Friday, November 03, 2017

Writing: Scenes In A Novel

When you set out to paint a scene of a forest, it's a matter of doing it tree by tree. Anne Lamott talks about this approach in her book, Bird By Bird. When you think about it, a novel is made up of scenes, each one with a purpose, like beads strung on a wire to create a necklace. That should be what a writer creates.

 For the author there are two reasons to read: read to see what others write (the good stuff, so you know what to emulate, and the bad stuff, so you know what to avoid) and study to see how to improve your grasp of the craft. I normally don't recommend books here, but as a generalization the Writer's Digest books are among the best in the latter category, and I've found one I want to add to my library.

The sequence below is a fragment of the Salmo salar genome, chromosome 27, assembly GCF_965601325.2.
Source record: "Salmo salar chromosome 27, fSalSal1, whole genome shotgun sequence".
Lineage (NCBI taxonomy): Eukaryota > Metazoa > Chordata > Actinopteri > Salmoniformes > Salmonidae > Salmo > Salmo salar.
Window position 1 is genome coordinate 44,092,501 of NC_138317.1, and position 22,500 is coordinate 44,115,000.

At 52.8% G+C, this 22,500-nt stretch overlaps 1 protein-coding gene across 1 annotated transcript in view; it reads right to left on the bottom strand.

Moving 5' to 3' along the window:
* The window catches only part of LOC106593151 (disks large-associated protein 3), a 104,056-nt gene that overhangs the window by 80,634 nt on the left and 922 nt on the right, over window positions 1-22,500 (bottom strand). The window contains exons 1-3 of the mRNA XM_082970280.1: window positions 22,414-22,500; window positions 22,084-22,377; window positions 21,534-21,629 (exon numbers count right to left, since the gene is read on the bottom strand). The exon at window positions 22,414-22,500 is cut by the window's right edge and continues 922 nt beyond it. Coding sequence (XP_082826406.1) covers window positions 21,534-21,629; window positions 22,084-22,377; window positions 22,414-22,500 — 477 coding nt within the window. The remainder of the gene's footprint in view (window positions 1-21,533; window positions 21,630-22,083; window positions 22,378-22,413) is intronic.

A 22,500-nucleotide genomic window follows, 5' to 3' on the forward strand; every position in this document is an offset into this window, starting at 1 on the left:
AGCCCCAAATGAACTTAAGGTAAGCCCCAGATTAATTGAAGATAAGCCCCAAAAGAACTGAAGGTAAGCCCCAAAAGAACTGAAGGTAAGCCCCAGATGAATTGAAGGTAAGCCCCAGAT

I've just read an excerpt from the WD book, Four Ways To Launch A Scene by Jordan Rosenfeld, and what I have seen thus far is excellent. A writer should always try to make his/her next book better than the last, and one way to do this is by making each scene tell a story. I recommend this book for writers and readers alike.

Tweet with a single click. "Writers, does every scene in your book move things forward?"

2 comments:

Patricia Bradley said...

I usually have to read a book twice if I'm reading it for craft--twice because once I get caught up in it, I forget about learning anything and just enjoy the ride. Did that last night on your book, Doctor's Dilemma.

Will have to read it again now to see how you did some things. :-)

Richard Mabry said...

Patricia, I'll tell you a secret if you won't let others know. A lot of times I don't know that I've done something "right" until an editor points it out. Of course, then I'm happy to take credit, but I suppose God really is responsible. Thanks for your comment.